No national dataset provides a demographic overview of access to evidence-based home visiting programs specific to the prenatal-to-3 period. However, the National Home Visiting Resource Center provides a yearly snapshot of the recipients of 10 HomVEE-recognized models broken out by demographic characteristics. In their sample, adult home visiting recipients were 61 percent White, 30 percent Hispanic (of all races), 23 percent Black, and approximately 16 percent multiracial or from other racial groups.6,iii Families that are American Indian/Alaska Native, Asian, or Native Hawaiian/Pacific Islander represent only 3 percent or fewer of home visiting recipients. This sample suggests that the receipt of home visiting services may be roughly proportional to the demographic distribution of the US population with slight over- or under-representation of some groups. More information is needed to understand the demographic distribution of access to home visiting, beyond just the receipt of home visiting services.
What Are the Funding Options for Evidence-Based Home Visiting Programs?
In 2018, the Bipartisan Budget Act reauthorized MIECHV and allocated $400 million per year through Fiscal Year 2022.2 MIECHV requires state maintenance of effort (MOE), which means that states must maintain existing levels of state spending on home visiting as a condition of receiving federal MIECHV funds. According to the US Government Accountability Office, from Fiscal Years 2016 through 2018, state-reported MOE spending varied from $0 (28 states) to more than $25 million.7 States can report $0 in MOE spending if “a state’s only home visiting spending was on programs that did not meet MIECHV criteria. State-reported MOE spending does not necessarily reflect all state spending on all home visiting services” (p. 9).7
According to the National Conference of State Legislatures (NCSL), states use a wide variety of funding sources to support home visiting programs. In FY2019, these sources included state general funds, federal MIECHV grants, the Title V Maternal and Child Health (MCH) Block Grant, tobacco settlements and taxes, Temporary Assistance for Needy Families (TANF), Medicaid, federal child welfare funds (e.g., through the Family First Prevention Services Act of 2018), the federal Project LAUNCH (Linking Actions for Unmet Needs in Children’s Health) and private funds.9 It is not clear from the research what the optimal funding mechanism or level is, and the data available on how states are using funds often come from surveys, many of which do not include responses from all states. For example, only 21 states responded to the most recent NCSL survey.10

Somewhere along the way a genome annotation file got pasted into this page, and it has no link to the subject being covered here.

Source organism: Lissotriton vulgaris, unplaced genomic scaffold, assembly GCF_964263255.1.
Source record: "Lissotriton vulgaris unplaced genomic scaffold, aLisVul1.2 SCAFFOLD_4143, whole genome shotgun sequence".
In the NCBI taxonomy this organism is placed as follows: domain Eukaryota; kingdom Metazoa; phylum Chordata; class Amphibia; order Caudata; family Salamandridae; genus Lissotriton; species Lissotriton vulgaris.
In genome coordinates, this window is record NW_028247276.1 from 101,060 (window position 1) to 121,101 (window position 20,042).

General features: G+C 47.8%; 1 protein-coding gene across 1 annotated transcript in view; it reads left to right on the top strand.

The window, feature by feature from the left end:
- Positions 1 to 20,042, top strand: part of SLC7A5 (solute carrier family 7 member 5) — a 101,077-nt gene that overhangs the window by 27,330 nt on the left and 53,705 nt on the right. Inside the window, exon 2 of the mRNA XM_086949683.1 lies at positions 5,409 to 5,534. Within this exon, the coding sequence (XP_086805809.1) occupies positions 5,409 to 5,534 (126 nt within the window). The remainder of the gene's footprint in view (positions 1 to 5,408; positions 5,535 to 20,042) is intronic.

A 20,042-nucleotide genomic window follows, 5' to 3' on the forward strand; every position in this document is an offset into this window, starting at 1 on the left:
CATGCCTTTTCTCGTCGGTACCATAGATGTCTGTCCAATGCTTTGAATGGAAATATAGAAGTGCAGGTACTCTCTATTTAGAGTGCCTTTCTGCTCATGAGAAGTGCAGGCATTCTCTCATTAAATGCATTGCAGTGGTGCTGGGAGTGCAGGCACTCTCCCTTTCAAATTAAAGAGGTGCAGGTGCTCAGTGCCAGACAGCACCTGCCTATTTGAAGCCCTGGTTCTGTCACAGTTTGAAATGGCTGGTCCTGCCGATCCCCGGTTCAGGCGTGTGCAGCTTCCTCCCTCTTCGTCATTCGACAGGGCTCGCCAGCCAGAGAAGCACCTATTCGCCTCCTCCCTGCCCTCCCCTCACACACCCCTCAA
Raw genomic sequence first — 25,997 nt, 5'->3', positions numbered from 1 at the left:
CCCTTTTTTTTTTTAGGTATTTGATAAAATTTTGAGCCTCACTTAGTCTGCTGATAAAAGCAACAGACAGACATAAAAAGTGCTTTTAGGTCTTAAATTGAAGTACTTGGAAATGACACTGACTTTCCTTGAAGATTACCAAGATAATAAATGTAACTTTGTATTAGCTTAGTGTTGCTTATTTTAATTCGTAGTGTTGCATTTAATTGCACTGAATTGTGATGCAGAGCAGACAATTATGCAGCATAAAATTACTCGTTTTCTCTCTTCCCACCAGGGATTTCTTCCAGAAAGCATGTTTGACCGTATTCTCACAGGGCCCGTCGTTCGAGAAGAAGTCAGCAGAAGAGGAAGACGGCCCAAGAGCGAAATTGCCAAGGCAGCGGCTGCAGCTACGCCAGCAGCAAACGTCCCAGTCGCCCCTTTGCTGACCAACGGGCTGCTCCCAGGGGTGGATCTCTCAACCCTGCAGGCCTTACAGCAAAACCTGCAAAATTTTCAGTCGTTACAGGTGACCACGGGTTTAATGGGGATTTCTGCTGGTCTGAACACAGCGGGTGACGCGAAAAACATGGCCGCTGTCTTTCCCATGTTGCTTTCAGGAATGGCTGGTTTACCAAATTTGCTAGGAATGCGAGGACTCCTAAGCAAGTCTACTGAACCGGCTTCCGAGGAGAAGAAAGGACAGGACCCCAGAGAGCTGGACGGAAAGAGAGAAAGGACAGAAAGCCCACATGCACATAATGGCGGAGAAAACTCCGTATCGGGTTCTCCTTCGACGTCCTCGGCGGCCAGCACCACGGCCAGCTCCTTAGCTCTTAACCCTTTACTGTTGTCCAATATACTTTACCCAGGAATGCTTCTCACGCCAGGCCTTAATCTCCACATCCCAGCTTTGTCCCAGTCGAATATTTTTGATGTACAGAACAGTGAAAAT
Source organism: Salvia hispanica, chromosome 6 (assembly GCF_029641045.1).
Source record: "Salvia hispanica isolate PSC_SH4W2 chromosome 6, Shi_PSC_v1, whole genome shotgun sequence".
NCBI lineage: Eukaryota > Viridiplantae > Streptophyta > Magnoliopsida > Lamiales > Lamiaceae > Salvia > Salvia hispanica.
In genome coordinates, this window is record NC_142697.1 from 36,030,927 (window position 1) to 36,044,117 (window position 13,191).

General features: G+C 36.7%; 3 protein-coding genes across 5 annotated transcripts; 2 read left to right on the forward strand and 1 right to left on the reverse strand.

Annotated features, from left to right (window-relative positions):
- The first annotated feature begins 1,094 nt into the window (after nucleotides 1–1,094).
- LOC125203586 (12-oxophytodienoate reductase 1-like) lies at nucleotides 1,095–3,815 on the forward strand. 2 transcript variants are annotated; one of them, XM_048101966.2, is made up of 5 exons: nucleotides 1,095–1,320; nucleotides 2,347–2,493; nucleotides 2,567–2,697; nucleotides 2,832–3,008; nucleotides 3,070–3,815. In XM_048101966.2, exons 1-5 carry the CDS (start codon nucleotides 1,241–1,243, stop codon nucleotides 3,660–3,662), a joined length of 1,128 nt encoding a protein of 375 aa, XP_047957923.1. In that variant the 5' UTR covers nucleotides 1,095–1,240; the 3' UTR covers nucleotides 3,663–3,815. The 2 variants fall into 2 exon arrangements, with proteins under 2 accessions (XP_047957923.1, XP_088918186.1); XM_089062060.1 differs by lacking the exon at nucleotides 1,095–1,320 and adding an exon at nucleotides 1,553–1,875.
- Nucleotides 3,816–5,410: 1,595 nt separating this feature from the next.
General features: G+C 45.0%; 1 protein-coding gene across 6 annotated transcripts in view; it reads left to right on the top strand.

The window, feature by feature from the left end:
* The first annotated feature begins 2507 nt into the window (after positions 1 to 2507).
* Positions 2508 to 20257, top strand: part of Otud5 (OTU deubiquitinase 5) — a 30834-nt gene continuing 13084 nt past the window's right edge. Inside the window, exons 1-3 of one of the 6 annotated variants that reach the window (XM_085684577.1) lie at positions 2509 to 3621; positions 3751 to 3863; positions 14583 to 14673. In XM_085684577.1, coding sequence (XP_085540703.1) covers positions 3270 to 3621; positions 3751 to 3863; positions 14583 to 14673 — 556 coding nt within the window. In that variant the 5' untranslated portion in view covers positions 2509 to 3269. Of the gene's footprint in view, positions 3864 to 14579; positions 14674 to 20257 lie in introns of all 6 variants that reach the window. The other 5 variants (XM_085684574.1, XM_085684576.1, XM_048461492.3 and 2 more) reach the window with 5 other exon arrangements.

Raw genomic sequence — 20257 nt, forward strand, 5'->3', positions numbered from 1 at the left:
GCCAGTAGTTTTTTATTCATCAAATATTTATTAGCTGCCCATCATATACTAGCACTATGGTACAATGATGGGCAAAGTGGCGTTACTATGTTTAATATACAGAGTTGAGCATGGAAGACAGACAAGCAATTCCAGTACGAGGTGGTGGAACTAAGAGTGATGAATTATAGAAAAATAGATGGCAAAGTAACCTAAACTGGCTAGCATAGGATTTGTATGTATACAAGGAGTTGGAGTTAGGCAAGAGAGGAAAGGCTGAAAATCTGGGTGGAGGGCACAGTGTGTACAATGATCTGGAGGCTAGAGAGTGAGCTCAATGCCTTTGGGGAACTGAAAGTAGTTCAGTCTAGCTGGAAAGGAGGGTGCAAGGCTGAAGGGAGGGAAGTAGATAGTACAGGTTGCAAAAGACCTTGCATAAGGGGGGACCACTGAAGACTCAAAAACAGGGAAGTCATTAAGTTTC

Additional federal funding for home visiting became available during the COVID-19 pandemic. In March of 2021, the American Rescue Plan provided a supplemental $150 million for home visiting programs through September 30th, 2022.26 As of May 2021, almost $40 million of those funds have been distributed to US states, territories, and tribal entities. The Department of Health and Human Services instructed states to use these funds for emergency supplies, such as food, water, and hand sanitizer, as well as home visitor training and technology to enable virtual home visits.25
Since the 1990s, states have used Medicaid to fund home visiting services, often combining Medicaid with other sources of funding.11 In 2016, the Centers for Medicare and Medicaid Services (CMS) and the Health Resources and Services Administration (HRSA) provided guidance to states permitting them to use Medicaid funding to pay for home visiting when provided to Medicaid beneficiaries.12 In 2021, 23 states were using Medicaid through a variety of mechanisms (e.g., managed care, waivers) to fund home visiting. The most common mechanism is using a Medicaid State Plan Amendment (SPA) to apply the targeted case management (TCM) benefit.11
- The five targeting criteria for “high-priority” include: (a) having an infant, (b) income below the federal poverty level, (c) pregnant women and mothers under 21, (d) single/never married mothers or pregnant women, or (e) parents without a high school education.
- State counts include the District of Columbia.
- Of the 10 home visiting programs that provided racial and ethnic data for the National Home Visiting Resource Center 2020 Yearbook, nine programs reported demographic information for adult participants while one program reported demographic information solely for children and pregnant caregivers. This sample incorporates some of the largest evidence-based home visiting programs but it is not representative of home visiting receipt in the US as a whole.